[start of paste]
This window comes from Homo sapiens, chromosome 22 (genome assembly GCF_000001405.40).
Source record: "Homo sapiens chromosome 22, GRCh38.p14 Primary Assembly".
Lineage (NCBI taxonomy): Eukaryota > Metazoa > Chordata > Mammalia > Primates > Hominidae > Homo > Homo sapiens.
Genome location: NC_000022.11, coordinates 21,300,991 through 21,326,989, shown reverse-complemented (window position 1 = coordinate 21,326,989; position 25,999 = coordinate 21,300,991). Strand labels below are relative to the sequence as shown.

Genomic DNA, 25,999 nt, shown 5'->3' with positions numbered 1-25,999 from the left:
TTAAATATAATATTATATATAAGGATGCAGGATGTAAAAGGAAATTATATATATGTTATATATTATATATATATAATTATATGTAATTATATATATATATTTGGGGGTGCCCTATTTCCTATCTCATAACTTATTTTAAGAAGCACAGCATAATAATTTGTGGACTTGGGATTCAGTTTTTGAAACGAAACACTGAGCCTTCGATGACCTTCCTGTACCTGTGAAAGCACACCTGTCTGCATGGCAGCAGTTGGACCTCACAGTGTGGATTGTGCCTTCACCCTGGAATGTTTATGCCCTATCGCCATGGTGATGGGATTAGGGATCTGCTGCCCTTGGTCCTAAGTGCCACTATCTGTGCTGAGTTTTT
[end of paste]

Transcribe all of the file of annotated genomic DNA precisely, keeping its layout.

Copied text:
This window comes from Homo sapiens, chromosome 22 (genome assembly GCF_000001405.40).
Source record: "Homo sapiens chromosome 22, GRCh38.p14 Primary Assembly".
Lineage (NCBI taxonomy): Eukaryota > Metazoa > Chordata > Mammalia > Primates > Hominidae > Homo > Homo sapiens.
Genome location: NC_000022.11, coordinates 21,300,991 through 21,326,989, shown reverse-complemented (window position 1 = coordinate 21,326,989; position 25,999 = coordinate 21,300,991). Strand labels below are relative to the sequence as shown.

Genomic DNA, 25,999 nt, shown 5'->3' with positions numbered 1-25,999 from the left:
TTAAATATAATATTATATATAAGGATGCAGGATGTAAAAGGAAATTATATATATGTTATATATTATATATATATAATTATATGTAATTATATATATATATTTGGGGGTGCCCTATTTCCTATCTCATAACTTATTTTAAGAAGCACAGCATAATAATTTGTGGACTTGGGATTCAGTTTTTGAAACGAAACACTGAGCCTTCGATGACCTTCCTGTACCTGTGAAAGCACACCTGTCTGCATGGCAGCAGTTGGACCTCACAGTGTGGATTGTGCCTTCACCCTGGAATGTTTATGCCCTATCGCCATGGTGATGGGATTAGGGATCTGCTGCCCTTGGTCCTAAGTGCCACTATCTGTGCTGAGTTTTT